# Python 3 int division operator is returning a float?

In one of my assignments I came across a weird implementation, and I was curious if it's a bug or the designed behavior.

In Python 3, division by `/` returns a floating point number, and `//` means integer division and should return an integer. I've discovered though that if either of the values is a float when doing integer division, it will return a float.

Example:

``````# These all work as expected
10 / 2
-> 5.0
11 / 2
-> 5.5
10 // 2
-> 5
11 // 2
-> 5
# Here things start to get weird
10.0 // 2
-> 5.0
10 // 2.0
-> 5.0
11.0 // 2
-> 5.0
``````

Is this supposed to behave this way? If so, why does it behave this way?

From PEP-238, which introduced the new division (emphasis mine):

## Semantics of Floor Division

Floor division will be implemented in all the Python numeric types, and will have the semantics of:

``````a // b == floor(a/b)
``````

except that the result type will be the common type into which a and b are coerced before the operation.

Specifically, if a and b are of the same type, `a//b` will be of that type too. If the inputs are of different types, they are first coerced to a common type using the same rules used for all other arithmetic operators.

In particular, if a and b are both ints or longs, the result has the same type and value as for classic division on these types (including the case of mixed input types; `int//long` and `long//int` will both return a long).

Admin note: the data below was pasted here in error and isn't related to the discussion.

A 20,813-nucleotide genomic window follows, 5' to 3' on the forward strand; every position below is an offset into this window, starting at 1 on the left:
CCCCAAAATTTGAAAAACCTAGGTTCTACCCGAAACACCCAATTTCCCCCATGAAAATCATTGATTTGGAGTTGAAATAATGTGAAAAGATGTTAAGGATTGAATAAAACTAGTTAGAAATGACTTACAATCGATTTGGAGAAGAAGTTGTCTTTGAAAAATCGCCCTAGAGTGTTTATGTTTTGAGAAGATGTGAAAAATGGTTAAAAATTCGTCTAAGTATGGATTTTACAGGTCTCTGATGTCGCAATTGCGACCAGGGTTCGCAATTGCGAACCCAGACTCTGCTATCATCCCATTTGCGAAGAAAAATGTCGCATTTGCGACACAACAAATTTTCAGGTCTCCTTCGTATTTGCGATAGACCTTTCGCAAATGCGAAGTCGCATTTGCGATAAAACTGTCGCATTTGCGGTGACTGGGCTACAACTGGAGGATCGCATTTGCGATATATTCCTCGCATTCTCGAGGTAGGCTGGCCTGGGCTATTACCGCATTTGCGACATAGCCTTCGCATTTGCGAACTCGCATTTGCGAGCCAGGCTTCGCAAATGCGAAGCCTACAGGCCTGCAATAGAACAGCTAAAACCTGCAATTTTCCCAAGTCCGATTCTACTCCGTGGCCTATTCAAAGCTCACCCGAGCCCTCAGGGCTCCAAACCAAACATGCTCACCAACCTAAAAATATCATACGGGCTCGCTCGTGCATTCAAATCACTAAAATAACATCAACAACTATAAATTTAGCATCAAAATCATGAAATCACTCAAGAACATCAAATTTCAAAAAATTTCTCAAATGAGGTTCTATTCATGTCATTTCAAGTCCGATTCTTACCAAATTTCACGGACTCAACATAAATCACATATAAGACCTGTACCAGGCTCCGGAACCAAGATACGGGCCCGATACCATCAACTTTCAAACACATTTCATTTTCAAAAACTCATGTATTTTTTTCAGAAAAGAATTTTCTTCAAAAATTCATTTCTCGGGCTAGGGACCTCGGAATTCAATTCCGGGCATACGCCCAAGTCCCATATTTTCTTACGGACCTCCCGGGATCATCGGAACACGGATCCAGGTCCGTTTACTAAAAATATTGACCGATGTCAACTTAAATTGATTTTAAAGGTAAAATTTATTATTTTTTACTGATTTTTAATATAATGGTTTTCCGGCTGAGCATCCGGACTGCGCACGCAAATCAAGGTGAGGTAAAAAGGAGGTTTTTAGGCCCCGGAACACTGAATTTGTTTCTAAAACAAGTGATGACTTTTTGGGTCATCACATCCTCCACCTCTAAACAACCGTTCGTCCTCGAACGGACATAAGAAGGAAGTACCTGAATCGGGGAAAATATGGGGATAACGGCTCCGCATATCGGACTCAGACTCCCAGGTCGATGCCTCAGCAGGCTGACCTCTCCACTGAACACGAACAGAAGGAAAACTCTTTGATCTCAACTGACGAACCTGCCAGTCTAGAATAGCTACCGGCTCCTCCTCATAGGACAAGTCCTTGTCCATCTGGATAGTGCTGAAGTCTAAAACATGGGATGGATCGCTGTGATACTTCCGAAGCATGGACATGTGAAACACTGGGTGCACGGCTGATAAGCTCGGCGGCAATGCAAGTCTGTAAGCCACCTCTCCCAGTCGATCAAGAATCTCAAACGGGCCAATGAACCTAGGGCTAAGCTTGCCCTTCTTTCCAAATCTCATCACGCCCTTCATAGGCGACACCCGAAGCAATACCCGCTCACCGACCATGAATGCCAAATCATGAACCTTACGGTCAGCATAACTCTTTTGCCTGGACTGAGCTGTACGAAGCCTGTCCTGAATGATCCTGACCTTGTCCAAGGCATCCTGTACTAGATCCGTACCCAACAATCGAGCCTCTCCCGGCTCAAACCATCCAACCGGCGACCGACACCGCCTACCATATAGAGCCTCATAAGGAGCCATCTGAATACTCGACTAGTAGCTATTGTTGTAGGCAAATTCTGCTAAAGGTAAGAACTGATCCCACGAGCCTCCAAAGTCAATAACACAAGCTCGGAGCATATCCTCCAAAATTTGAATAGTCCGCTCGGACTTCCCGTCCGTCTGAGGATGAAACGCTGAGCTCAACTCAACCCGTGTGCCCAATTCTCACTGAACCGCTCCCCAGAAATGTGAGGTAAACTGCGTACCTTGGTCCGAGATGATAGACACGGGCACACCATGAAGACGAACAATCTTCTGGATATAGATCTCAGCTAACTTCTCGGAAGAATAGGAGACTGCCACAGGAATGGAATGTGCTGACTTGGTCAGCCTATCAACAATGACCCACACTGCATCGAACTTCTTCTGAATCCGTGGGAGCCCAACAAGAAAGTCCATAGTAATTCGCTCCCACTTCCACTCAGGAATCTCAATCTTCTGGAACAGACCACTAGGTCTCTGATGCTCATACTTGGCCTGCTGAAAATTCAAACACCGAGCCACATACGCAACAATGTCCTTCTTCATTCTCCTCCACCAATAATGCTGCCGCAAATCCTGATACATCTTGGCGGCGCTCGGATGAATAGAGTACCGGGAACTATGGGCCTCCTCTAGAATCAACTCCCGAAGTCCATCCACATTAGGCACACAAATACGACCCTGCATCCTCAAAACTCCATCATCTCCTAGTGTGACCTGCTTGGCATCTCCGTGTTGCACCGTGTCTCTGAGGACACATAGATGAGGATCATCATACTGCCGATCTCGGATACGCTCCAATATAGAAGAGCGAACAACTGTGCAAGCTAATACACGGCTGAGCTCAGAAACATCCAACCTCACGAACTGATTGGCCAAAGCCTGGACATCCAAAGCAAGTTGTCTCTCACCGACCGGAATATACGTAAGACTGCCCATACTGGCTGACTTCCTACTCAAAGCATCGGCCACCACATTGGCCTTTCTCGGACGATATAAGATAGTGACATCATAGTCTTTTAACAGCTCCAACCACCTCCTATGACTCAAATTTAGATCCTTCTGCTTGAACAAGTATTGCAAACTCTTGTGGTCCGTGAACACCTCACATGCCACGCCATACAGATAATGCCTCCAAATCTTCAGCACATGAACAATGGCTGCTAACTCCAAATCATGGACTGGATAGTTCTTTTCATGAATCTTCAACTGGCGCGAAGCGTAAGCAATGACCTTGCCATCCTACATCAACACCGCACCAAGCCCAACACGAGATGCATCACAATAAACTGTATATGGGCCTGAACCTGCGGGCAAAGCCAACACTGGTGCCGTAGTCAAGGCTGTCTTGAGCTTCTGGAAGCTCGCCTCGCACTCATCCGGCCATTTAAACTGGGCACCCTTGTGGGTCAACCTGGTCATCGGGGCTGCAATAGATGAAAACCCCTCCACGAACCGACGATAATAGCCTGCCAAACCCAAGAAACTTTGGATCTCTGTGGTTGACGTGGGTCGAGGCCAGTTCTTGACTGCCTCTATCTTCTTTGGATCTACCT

For floating point inputs, the result is a float. For example:

``````3.5//2.0 == 1.0
``````

For complex numbers, `//` raises an exception, since `floor()` of a complex number is not allowed.

For user-defined classes and extension types, all semantics are up to the implementation of the class or type.

So yes, it is supposed to behave that way. "`//` means integer division and should return an integer" - not quite, it means floor division and should return something equal to an integer (you'd always expect `(a // b).is_integer()` to be true where either operand is a float).

• Internally what is happening? For mixed, ints and floats, values are converted to floats and then float.__floordiv__ is called? Mar 14 '18 at 16:32
• @Chris_Rands you mean in the CPython implementation? I don't know, you'd have to look into github.com/python/cpython Mar 14 '18 at 16:41
• Is there a use case where it would be desired for you to get a float instead of an int, since there will never be anything to the right of the decimal point? Mar 14 '18 at 16:46
• @Kayla if you always want an int, it's easy to be explicit and say `int(a // b)`. But in general this behaviour is consistent with arithmetic conversions and other binary arithmetic operations, and e.g. `1 == 1.0` and behaves similarly enough for most use cases. Mar 14 '18 at 16:51
• Interestingly, PEP 3141 proposes that the `__floordiv__` special method should always return an `Integral` instance, but that part of PEP 3141 never got implemented for the `float` type. See also bugs.python.org/issue22444. Mar 14 '18 at 18:01

I hope this clarifies the situation:

/ Division

Divides left hand operand by right hand operand

``````b / a = 2
``````

// Floor Division

The division of operands where the result is the quotient in which the digits after the decimal point are removed. But if one of the operands is negative, the result is floored, i.e., rounded away from zero (towards negative infinity)

``````9//2 = 4 and 9.0//2.0 = 4.0, -11//3 = -4, -11.0//3 = -4.0
``````

https://www.tutorialspoint.com/python/python_basic_operators.htm